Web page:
“Reducing Your Child’s Screen Time with Antidopamine Parenting Techniques”

Combatting Screen Time with “Antidopamine Parenting”

For parents with young children, screen time can be a major concern. The amount of time spent on social media or playing video games is an ever-present question. Instead of blaming the devices themselves, the answer may lie inside the brain. “Antidopamine parenting” is a strategy that can counteract the negative impact of dopamine and influence our behavior.

Understanding Dopamine

Dopamine, also known as the “feel-good hormone,” is a neurotransmitter that acts as part of the brain’s reward system. Research has found that dopamine doesn’t provide us with pleasure but generates another strong emotion: desire.

“Dopamine makes you want things,” explains University of Montreal neuroscientist Anne-Noël Samaha. It tells the brain to pay close attention to whatever triggered the surge in neurotransmitters. Moreover, it doesn’t matter whether you or your child find the activity pleasurable; dopamine is still triggered.

Implementing “Antidopamine Parenting”

Experts encourage parents to remember they’re combating chemicals, not their children. It’s not a battle between the parent and child, but the dopamine. To reduce conflict, experts recommend the following strategies:

1. Reset before moving on.

After a dopamine high from screen time or sugary treats, the brain takes time to come down. By putting the device or sweet out of sight, children won’t be triggered again.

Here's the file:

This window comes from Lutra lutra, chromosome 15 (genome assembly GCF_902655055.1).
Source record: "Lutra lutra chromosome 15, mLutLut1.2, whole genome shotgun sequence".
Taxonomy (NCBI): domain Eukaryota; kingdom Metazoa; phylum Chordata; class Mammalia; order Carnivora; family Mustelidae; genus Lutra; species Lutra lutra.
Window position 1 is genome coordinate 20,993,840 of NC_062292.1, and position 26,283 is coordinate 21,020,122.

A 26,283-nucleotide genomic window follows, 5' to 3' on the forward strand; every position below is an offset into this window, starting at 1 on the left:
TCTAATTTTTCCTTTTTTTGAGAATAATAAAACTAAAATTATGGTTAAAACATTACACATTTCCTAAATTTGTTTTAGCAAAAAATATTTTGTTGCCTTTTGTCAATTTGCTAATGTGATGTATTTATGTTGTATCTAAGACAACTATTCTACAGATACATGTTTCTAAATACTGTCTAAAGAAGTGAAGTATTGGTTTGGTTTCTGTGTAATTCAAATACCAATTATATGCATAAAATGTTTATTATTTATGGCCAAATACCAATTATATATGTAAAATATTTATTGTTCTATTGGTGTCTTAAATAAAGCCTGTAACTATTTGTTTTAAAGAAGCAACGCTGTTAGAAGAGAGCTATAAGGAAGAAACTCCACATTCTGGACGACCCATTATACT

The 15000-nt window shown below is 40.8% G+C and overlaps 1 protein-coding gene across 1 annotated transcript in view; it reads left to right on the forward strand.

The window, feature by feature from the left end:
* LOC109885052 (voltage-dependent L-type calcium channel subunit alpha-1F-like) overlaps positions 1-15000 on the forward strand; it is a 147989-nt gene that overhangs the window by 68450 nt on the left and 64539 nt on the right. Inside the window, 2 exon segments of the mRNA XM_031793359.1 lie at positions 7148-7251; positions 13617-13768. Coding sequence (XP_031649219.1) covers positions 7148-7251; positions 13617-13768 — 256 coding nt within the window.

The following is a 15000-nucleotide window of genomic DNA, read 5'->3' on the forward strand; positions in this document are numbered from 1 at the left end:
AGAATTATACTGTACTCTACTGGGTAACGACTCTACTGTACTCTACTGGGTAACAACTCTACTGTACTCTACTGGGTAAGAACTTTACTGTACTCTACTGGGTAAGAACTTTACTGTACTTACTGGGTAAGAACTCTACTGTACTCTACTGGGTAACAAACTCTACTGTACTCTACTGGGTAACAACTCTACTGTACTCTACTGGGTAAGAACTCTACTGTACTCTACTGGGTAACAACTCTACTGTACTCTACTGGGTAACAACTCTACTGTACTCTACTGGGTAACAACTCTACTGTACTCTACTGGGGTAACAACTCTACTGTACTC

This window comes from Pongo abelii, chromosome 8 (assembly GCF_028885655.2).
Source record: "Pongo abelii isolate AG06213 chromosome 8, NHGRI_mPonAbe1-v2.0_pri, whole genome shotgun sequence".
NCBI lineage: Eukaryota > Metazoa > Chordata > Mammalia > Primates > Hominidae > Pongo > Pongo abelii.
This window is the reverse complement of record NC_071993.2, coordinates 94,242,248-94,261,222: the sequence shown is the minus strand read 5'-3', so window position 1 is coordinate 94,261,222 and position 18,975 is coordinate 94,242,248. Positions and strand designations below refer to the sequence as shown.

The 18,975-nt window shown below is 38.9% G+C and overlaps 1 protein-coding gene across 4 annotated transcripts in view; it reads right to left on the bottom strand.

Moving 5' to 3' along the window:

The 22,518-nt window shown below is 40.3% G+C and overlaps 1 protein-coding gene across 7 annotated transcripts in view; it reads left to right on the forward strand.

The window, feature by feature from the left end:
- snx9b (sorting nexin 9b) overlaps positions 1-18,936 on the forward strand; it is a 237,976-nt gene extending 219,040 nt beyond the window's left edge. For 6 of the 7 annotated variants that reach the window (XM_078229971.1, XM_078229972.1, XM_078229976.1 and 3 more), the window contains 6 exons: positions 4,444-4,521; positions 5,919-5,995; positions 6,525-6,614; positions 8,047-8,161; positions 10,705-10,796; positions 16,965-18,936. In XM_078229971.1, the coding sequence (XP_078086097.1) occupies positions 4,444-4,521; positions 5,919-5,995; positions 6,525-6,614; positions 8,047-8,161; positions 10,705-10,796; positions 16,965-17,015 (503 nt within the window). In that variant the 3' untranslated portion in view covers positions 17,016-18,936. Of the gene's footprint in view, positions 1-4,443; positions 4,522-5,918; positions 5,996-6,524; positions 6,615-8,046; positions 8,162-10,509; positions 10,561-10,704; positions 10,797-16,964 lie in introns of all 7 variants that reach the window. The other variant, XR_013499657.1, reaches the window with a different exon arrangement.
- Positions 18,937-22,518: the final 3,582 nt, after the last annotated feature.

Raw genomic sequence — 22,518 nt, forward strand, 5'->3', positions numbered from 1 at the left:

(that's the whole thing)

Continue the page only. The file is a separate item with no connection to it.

2. Find activities that make children feel good.

By trying different activities, parents can find outlets that give children an appropriate boost of dopamine. Pay close attention to the activities that make them feel better and incorporate more of these into their routine.

3. Regulate device usage (and location).

Consider limiting device usage to one room in the house or doing a digital detox, wherein everyone in the family takes time away from phones and tablets. Out of sight from devices can be out of mind.

4. Substituting toxic habits with healthier ones.

It’s not always possible to get children to do away with technology altogether, but parents can find more purposeful activities such as educational games and outdoor activities. Instead of watching cartoons, parents can encourage hands-on hobbies such as puzzle-solving or going for a walk.


“Antidopamine parenting” recognizes that dopamine drives behaviors and uses it to shape more positive habits. Parents can reset dopamine levels by following certain strategies such as regulating device usage and finding healthier activities that give children an appropriate boost of dopamine. Taking a more mindful approach to screen time can benefit a child’s overall well-being.

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